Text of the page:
Syrian envoy to Iraq defects, joins the opposition

Syria’s ambassador to Iraq, Nawaf Fares, has abandoned President Bashar al-Assad’s regime in the second high profile defection this week. Fares had served as Syria’s envoy to Baghdad since 2008. Prior to the appointment, he was the governor to three Syrian provinces, and in the early 1990s, Fares led his hometown’s branch of the Baath ...

AFP/Getty Images
AFP/Getty Images
AFP/Getty Images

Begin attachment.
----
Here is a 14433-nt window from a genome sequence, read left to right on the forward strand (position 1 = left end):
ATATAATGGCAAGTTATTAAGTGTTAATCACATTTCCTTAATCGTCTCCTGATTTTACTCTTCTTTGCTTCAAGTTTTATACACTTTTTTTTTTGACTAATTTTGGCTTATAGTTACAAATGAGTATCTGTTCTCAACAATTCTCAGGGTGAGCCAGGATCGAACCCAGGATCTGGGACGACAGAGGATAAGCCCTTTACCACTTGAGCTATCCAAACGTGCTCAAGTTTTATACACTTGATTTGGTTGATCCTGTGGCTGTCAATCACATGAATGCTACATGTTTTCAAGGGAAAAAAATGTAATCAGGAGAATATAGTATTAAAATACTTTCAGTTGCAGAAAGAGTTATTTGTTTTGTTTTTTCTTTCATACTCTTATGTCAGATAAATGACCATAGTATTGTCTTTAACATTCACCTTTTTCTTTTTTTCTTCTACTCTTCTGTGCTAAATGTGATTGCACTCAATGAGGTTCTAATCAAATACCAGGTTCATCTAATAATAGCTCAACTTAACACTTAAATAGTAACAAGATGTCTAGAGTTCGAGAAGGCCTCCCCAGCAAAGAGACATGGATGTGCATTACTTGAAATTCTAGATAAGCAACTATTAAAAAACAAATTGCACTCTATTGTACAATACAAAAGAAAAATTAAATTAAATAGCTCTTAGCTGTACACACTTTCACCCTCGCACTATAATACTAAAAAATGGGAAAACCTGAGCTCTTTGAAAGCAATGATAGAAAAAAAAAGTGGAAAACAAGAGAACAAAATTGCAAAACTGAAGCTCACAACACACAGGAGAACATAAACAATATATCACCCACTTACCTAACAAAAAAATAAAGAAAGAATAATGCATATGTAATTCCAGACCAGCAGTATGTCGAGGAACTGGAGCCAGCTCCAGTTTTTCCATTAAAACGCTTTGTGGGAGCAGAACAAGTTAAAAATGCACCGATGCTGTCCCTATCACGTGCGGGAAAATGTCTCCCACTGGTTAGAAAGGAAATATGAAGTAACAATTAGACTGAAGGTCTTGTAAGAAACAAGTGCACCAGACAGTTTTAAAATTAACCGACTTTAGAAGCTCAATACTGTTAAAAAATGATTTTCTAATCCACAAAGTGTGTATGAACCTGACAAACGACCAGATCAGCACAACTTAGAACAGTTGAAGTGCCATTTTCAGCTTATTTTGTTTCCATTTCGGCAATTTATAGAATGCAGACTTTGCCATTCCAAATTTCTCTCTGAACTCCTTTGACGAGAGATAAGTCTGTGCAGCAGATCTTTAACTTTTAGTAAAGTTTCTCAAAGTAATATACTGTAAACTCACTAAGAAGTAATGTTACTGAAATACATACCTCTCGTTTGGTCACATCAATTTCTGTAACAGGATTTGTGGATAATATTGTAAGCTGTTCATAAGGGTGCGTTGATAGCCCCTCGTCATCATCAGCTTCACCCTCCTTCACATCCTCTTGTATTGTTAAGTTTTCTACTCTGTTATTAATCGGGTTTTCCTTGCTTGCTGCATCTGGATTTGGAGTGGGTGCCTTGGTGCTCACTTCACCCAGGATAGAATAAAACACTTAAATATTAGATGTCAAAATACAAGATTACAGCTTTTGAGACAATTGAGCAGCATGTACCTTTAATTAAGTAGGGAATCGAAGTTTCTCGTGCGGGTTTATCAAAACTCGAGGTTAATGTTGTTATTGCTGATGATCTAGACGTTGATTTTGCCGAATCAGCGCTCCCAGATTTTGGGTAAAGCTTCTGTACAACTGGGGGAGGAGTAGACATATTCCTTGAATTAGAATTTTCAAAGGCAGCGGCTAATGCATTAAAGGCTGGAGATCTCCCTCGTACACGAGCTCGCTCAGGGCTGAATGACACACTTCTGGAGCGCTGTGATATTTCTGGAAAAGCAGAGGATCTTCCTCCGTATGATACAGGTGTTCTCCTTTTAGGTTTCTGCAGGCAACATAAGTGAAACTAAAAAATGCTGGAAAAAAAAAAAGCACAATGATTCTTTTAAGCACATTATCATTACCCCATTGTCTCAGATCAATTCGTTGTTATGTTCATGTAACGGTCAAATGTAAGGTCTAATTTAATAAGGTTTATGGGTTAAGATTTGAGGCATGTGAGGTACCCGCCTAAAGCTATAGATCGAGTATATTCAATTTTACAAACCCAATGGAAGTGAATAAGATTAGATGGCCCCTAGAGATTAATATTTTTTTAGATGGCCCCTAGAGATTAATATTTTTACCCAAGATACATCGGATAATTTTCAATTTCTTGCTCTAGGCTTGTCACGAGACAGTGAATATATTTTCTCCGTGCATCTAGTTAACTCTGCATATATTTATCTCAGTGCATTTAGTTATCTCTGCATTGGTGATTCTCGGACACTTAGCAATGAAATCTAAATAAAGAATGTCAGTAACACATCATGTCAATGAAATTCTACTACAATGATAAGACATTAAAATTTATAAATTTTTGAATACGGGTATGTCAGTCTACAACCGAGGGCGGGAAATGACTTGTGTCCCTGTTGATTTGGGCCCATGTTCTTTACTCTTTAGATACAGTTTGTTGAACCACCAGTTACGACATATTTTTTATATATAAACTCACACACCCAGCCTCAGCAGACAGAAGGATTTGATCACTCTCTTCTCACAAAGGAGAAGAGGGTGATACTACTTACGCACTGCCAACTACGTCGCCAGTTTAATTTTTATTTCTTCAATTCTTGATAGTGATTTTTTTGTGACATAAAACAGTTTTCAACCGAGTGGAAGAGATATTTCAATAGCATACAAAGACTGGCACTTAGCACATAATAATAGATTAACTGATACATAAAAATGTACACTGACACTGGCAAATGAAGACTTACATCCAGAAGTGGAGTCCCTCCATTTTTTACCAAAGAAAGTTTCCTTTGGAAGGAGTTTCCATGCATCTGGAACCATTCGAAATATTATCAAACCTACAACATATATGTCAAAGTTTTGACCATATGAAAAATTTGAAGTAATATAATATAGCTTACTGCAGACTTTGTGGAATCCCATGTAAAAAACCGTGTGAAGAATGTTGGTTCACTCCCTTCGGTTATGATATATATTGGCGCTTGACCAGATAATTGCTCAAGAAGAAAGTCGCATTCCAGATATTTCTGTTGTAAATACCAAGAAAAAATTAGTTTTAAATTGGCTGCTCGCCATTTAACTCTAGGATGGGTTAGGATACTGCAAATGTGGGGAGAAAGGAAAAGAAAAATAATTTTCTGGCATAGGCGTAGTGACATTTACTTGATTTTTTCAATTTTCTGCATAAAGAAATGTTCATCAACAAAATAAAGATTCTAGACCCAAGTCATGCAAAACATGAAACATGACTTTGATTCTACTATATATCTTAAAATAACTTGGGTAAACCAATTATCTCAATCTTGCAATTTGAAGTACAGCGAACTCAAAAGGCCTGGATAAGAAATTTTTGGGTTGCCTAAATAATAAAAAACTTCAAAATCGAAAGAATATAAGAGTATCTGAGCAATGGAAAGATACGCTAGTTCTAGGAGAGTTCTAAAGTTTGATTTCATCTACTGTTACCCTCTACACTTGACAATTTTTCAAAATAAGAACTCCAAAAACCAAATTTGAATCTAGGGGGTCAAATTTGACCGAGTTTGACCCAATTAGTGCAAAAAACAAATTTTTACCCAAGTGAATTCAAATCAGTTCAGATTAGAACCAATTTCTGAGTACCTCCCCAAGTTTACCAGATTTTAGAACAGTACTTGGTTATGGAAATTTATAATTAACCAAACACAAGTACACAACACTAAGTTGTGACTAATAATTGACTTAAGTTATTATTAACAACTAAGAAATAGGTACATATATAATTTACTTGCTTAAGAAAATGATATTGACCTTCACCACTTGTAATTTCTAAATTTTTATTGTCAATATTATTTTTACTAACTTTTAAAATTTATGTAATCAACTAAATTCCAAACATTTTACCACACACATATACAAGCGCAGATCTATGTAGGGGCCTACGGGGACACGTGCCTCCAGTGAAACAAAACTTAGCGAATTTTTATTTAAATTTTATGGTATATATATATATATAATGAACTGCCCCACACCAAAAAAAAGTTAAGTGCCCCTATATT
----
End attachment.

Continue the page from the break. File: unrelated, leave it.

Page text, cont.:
Syria's ambassador to Iraq, Nawaf Fares, has abandoned President Bashar al-Assad's regime in the second high profile defection this week. Fares had served as Syria's envoy to Baghdad since 2008. Prior to the appointment, he was the governor to three Syrian provinces, and in the early 1990s, Fares led his hometown's branch of the Baath Party. Fares announced his defection from the Assad regime as well as the Baath Party on Facebook and in a broadcast on Al Jazeera TV. He said that he is now siding with the "people's revolution in Syria" and continued, "I call on all party members to do the same because the regime has transformed it into a tool to oppress the people and their aspirations to freedom and dignity." According to Syrian state news, SANA, the foreign ministry made a statement that Nawaf Fares, "has been relieved of his duties." Brigadier General Manaf Tlass, a commander of Syria's Republican Guard, reportedly defected last week. However, he has not made a public appearance or joined the opposition, bringing up questions about his motives for leaving the regime. Meanwhile, Britain has circulated a draft resolution, backed by the United States, France, and Germany, to the U.N. Security Council. Britain's draft contrasts with the one distributed by Russia on Tuesday as it includes a Chapter 7 mandate, allowing for military intervention, and heavy diplomatic and economic sanctions. Russia's Deputy U.N. Ambassador Alexander Pankin said that Moscow believed sanctions to be a "last resort." United Nations and Arab League special envoy Kofi Annan said Assad discussed the possibility of a transitional government in a Damascus meeting this week, as well as proposing an interlocutor for the regime.